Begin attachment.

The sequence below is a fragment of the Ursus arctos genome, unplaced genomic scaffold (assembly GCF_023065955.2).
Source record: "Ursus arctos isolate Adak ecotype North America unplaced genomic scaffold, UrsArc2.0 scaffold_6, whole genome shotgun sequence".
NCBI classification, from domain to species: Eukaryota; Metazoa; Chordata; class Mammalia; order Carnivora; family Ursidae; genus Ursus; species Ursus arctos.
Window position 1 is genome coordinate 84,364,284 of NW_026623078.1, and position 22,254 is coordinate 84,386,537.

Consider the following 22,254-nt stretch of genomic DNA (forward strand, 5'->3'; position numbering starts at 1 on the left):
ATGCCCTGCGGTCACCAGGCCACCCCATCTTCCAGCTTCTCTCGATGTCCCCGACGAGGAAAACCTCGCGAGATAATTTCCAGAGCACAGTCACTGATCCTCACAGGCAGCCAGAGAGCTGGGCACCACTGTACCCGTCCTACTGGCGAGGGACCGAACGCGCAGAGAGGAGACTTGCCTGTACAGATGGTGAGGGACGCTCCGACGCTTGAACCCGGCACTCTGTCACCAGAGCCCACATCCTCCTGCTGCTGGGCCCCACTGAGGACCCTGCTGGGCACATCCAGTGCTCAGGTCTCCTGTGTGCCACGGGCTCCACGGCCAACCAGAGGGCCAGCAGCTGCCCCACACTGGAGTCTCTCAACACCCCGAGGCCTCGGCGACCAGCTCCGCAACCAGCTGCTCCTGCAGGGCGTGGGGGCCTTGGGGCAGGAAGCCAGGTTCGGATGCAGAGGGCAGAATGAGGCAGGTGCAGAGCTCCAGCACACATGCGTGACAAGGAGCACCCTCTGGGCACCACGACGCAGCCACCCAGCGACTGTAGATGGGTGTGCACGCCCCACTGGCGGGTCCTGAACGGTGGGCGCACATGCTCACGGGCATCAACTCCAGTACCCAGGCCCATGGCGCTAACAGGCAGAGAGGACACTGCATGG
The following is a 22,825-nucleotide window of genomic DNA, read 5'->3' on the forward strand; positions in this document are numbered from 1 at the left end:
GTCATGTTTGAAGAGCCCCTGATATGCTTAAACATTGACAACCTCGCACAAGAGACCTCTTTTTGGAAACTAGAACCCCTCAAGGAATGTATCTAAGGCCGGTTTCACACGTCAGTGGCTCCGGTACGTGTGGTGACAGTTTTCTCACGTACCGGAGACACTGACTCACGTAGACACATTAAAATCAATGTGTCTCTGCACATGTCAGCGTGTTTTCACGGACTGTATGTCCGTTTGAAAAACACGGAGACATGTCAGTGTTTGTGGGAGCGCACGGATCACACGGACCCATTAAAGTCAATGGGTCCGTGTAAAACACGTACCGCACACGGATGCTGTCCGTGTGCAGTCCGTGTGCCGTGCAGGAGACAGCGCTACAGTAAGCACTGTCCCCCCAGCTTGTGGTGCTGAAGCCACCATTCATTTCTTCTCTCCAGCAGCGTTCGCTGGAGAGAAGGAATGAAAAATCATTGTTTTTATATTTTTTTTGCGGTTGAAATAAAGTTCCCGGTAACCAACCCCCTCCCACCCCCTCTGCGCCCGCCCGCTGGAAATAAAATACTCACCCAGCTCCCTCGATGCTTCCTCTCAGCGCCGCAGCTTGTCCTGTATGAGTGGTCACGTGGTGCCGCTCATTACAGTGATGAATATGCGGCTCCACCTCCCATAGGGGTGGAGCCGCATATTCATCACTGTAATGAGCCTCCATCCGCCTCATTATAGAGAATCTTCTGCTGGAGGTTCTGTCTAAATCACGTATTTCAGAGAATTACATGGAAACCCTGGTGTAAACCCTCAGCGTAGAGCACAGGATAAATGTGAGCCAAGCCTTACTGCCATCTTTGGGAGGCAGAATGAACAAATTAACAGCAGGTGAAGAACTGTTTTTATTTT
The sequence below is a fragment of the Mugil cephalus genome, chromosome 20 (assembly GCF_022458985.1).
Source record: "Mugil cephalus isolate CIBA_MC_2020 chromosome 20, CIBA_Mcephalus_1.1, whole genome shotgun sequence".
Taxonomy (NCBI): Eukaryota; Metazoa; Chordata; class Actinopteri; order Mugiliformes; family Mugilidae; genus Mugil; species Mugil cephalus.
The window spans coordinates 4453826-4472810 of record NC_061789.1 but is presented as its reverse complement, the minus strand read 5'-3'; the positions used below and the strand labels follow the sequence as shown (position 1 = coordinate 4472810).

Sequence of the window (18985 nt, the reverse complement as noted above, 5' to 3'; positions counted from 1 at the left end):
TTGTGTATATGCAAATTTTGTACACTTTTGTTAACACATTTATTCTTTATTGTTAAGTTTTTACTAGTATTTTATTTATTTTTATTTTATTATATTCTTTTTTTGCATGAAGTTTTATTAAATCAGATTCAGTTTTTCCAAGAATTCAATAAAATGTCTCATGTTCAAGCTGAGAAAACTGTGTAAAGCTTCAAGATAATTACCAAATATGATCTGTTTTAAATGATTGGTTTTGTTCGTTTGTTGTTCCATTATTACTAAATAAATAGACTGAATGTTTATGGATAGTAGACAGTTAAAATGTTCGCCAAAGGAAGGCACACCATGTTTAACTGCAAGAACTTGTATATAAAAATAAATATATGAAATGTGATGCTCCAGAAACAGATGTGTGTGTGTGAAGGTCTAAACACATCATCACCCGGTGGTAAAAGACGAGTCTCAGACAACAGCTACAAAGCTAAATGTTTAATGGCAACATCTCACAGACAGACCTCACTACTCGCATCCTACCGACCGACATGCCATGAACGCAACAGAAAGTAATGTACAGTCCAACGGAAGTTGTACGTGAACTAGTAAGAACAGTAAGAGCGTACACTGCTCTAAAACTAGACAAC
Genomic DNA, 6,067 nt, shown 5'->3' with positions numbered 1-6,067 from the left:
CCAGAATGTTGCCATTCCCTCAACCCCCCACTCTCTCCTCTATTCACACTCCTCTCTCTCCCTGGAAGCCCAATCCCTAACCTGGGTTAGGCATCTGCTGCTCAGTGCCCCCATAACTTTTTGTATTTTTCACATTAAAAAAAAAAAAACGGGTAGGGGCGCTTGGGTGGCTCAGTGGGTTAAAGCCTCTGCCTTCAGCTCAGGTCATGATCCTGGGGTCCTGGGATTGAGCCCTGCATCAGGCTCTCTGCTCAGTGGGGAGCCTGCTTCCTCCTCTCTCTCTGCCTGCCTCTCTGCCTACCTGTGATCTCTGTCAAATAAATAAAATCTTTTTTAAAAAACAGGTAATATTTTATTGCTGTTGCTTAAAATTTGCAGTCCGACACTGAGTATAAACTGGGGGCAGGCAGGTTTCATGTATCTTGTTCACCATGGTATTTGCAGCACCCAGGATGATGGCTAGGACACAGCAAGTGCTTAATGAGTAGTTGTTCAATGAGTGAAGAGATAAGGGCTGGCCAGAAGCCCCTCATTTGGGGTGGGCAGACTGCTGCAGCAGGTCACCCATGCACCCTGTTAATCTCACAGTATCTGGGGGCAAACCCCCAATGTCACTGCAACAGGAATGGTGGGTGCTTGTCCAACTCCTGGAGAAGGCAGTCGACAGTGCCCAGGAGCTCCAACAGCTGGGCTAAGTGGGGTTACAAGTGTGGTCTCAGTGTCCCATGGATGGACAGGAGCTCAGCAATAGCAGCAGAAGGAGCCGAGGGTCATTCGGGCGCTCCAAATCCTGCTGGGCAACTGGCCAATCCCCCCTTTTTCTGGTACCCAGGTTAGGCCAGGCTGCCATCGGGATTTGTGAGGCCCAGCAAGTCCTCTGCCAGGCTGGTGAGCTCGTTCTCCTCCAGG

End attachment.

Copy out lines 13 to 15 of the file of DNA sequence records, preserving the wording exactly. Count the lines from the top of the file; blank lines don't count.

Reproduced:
Sequence of the window (18985 nt, the reverse complement as noted above, 5' to 3'; positions counted from 1 at the left end):
TTGTGTATATGCAAATTTTGTACACTTTTGTTAACACATTTATTCTTTATTGTTAAGTTTTTACTAGTATTTTATTTATTTTTATTTTATTATATTCTTTTTTTGCATGAAGTTTTATTAAATCAGATTCAGTTTTTCCAAGAATTCAATAAAATGTCTCATGTTCAAGCTGAGAAAACTGTGTAAAGCTTCAAGATAATTACCAAATATGATCTGTTTTAAATGATTGGTTTTGTTCGTTTGTTGTTCCATTATTACTAAATAAATAGACTGAATGTTTATGGATAGTAGACAGTTAAAATGTTCGCCAAAGGAAGGCACACCATGTTTAACTGCAAGAACTTGTATATAAAAATAAATATATGAAATGTGATGCTCCAGAAACAGATGTGTGTGTGTGAAGGTCTAAACACATCATCACCCGGTGGTAAAAGACGAGTCTCAGACAACAGCTACAAAGCTAAATGTTTAATGGCAACATCTCACAGACAGACCTCACTACTCGCATCCTACCGACCGACATGCCATGAACGCAACAGAAAGTAATGTACAGTCCAACGGAAGTTGTACGTGAACTAGTAAGAACAGTAAGAGCGTACACTGCTCTAAAACTAGACAAC
Genomic DNA, 6,067 nt, shown 5'->3' with positions numbered 1-6,067 from the left: